(b) The Sixth Circuit misread this Court's precedents to require invalidation of RLUIPA as impermissibly advancing religion by giving greater protection to religious rights than to other constitutionally protected rights. Corporation of Presiding Bishop of Church of Jesus Christ of Latter-day Saints v. Amos, 483 U. S. 327, counsels otherwise. There, in upholding against an Establishment Clause challenge a provision exempting religious organizations from the prohibition against religion-based employment discrimination in Title VII of the Civil Rights Act of 1964, the Court held that religious accommodations need not "come packaged with benefits to secular entities." Id., at 338. Were the Court of Appeals' view correct, all manner of religious accommodations would fall. For example, Ohio could not, as it now does, accommodate traditionally recognized religions by providing chaplains and allowing worship services. In upholding § 3, the Court emphasizes that respondents have raised a facial challenge and have not contended that applying RLUIPA would produce unconstitutional results in any specific case. There is no reason to anticipate that abusive prisoner litigation will overburden state and local institutions. However, should inmate requests for religious accommodations become excessive, impose unjustified burdens on other institutionalized persons, or jeopardize an institution's effective functioning, the facility would be free to resist the imposition. In that event, adjudication in as-applied challenges would be in order. Pp. 724-726.

349 F. 3d 257, reversed and remanded.

GINSBURG, J., delivered the opinion for a unanimous Court. THOMAS, J., filed a concurring opinion, post, p. 726.

CERTIORARI TO THE UNITED STATES COURT OF APPEALS FOR THE SIXTH CIRCUIT.

David Goldberger argued the cause for petitioners. With him on the briefs were Marc D. Stern and Benson A. Wolman.

Acting Solicitor General Clement argued the cause for the United States as respondent under this Court's Rule 12.6 in support of petitioners. With him on the briefs were Assistant Attorney General Keisler, Patricia A. Millett, Mark B. Stern, and Michael S. Raab.

Douglas R. Cole, State Solicitor of Ohio, argued the cause for respondents. With him on the brief were Jim Petro, Attorney General, Stephen P. Carney, Senior Deputy Solicitor, and Todd R. Marti and Franklin E. Crawford, Assistant Solicitors.*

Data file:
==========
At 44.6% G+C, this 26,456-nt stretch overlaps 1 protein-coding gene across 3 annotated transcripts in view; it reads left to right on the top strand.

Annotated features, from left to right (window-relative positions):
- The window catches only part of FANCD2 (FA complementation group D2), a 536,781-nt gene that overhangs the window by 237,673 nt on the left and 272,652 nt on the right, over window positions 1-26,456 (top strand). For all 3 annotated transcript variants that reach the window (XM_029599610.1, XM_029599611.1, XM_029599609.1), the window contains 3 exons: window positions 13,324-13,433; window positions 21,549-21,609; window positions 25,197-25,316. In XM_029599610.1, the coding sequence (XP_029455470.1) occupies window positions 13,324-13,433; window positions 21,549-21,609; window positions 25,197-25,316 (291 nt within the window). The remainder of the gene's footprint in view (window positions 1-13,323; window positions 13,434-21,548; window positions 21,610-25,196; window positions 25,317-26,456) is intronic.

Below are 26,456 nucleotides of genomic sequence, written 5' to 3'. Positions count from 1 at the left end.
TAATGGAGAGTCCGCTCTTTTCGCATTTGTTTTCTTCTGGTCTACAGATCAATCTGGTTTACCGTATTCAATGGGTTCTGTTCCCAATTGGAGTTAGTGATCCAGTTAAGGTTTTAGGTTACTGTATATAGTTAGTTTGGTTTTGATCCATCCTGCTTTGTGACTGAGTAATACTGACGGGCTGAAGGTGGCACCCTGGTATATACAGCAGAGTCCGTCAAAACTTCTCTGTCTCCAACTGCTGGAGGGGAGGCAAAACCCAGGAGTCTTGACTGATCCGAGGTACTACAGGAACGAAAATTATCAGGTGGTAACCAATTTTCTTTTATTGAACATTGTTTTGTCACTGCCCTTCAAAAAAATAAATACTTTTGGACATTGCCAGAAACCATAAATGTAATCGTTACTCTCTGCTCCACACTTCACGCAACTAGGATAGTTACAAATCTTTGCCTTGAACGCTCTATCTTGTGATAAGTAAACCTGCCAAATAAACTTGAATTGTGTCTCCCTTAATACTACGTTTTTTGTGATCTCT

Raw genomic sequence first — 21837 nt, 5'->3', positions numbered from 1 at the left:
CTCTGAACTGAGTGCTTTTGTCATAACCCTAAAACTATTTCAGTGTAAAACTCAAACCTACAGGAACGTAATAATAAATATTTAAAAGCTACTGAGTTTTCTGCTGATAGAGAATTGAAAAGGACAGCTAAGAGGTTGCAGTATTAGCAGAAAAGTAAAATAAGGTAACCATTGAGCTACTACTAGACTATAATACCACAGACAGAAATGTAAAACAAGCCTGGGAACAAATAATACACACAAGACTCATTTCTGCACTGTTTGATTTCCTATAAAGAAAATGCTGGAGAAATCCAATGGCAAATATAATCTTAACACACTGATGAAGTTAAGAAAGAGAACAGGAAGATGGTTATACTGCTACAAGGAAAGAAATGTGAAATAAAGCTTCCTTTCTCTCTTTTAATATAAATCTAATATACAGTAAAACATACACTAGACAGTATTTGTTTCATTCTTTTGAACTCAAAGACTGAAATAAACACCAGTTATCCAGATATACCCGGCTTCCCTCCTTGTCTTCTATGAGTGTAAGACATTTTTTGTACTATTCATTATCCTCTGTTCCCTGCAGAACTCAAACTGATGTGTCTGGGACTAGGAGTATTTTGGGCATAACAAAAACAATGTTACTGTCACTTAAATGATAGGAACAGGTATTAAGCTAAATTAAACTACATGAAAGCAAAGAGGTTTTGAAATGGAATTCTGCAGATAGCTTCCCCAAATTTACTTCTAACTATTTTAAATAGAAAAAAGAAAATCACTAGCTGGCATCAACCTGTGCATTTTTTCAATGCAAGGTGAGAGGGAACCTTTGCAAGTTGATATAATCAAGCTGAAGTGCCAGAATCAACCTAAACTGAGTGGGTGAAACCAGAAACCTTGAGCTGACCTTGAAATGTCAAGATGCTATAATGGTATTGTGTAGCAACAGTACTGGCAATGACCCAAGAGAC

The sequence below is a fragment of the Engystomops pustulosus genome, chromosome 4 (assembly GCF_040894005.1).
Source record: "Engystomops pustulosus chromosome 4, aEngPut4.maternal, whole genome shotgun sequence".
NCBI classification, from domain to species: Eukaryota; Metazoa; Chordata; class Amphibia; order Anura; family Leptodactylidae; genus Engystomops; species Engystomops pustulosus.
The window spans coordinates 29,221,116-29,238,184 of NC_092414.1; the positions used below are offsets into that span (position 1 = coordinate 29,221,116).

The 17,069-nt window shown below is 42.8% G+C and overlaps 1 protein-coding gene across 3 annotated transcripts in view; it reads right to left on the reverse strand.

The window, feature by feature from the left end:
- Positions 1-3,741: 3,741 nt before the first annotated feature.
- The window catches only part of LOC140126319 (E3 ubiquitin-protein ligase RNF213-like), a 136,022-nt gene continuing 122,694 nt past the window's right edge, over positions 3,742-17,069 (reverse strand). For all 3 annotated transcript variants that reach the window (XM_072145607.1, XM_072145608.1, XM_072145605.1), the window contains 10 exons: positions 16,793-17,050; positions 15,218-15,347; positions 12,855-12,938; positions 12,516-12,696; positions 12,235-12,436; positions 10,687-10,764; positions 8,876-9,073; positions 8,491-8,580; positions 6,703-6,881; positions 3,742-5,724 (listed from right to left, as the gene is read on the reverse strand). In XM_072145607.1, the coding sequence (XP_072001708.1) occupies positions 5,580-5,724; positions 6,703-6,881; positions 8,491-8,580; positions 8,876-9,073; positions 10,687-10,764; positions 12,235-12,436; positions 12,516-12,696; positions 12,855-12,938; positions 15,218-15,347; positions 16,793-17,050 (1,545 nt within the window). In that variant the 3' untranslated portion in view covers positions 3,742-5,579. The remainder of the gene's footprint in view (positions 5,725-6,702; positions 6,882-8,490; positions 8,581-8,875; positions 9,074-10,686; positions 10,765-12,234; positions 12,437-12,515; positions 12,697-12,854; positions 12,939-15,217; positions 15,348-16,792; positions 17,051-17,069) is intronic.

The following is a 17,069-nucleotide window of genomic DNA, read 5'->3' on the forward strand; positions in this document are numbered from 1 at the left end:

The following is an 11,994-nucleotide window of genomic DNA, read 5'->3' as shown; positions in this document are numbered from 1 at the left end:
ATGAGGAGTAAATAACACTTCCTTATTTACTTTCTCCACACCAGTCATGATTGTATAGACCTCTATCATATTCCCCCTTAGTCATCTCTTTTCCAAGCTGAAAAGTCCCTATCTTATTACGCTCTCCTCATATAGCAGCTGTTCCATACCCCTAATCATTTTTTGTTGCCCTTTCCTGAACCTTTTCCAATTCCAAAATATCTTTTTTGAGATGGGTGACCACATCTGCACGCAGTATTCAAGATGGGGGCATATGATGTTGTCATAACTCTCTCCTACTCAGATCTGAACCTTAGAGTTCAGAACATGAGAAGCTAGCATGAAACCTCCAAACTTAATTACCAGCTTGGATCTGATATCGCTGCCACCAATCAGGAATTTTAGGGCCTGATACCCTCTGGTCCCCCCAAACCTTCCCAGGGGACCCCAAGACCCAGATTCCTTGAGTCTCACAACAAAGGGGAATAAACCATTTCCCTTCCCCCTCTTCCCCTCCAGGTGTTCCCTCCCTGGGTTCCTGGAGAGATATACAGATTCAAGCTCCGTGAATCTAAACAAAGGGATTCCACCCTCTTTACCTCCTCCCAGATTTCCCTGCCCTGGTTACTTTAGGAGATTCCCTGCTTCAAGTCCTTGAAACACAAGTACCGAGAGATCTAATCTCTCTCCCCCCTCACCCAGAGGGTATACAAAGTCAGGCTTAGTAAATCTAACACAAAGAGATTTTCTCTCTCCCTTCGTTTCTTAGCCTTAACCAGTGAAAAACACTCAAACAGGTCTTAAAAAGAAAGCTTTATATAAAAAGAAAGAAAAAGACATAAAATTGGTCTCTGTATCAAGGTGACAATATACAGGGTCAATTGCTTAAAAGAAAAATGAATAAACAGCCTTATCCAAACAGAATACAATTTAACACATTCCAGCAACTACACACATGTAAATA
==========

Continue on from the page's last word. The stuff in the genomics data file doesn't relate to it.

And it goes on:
JUSTICE GINSBURG delivered the opinion of the Court.

Section 3 of the Religious Land Use and Institutionalized Persons Act of 2000 (RLUIPA or Act), 114 Stat. 804, 42 U. S. C. § 2000cc-1(a)(1)-(2), provides in part: "No government shall impose a substantial burden on the religious exercise of a person residing in or confined to an institution," unless the burden furthers "a compelling governmental interest," and does so by "the least restrictive means." Plaintiffs below, petitioners here, are current and former inmates of institutions operated by the Ohio Department of Rehabilitation and Correction and assert that they are adherents of "nonmainstream" religions: the Satanist, Wicca, and Asatru religions, and the Church of Jesus Christ Christian.1 They complain that Ohio prison officials (respondents here), in violation of RLUIPA, have failed to accommodate their religious exercise "in a variety of different ways, including retaliating and discriminating against them for exercising their nontraditional faiths, denying them access to religious literature, denying them the same opportunities for group worship that are granted to adherents of mainstream religions, forbidding them to adhere to the dress and appearance mandates of their religions, withholding religious ceremonial items that are substantially identical to those that the adherents of mainstream religions are permitted, and failing to provide a chaplain trained in their faith." Brief for United States 5.

For purposes of this litigation at its current stage, respondents have stipulated that petitioners are members of bona fide religions and that they are sincere in their beliefs. Gerhardt v. Lazaroff, 221 F. Supp. 2d 827, 833 (SD Ohio 2002).

In response to petitioners' complaints, respondent prison officials have mounted a facial challenge to the institutionalized-persons provision of RLUIPA; respondents contend, inter alia, that the Act improperly advances religion in violation of the First Amendment's Establishment Clause. The District Court denied respondents' motion to dismiss petitioners' complaints, but the Court of Appeals reversed that determination. The appeals court held, as the prison officials urged, that the portion of RLUIPA applicable to institutionalized persons, 42 U. S. C. § 2000cc-1, violates the Establishment Clause. We reverse the Court of Appeals' judgment.

"This Court has long recognized that the government may . . . accommodate religious practices . . . without violating the Establishment Clause." Hobbie v. Unemployment Appeals Comm'n of Fla., 480 U. S. 136, 144-145 (1987). Just last Term, in Locke v. Davey, 540 U. S. 712 (2004), the Court reaffirmed that "there is room for play in the joints between" the Free Exercise and Establishment Clauses, allowing the government to accommodate religion beyond free exercise requirements, without offense to the Establishment Clause. Id., at 718 (quoting Walz v. Tax Comm'n of City of New York, 397 U. S. 664, 669 (1970)). "At some point, accommodation may devolve into `an unlawful fostering of religion.'" Corporation of Presiding Bishop of Church of Jesus Christ of Latter-day Saints v. Amos, 483 U. S. 327, 334-335 (1987) (quoting Hobbie, 480 U. S., at 145). But § 3 of RLUIPA, we hold, does not, on its face, exceed the limits of permissible...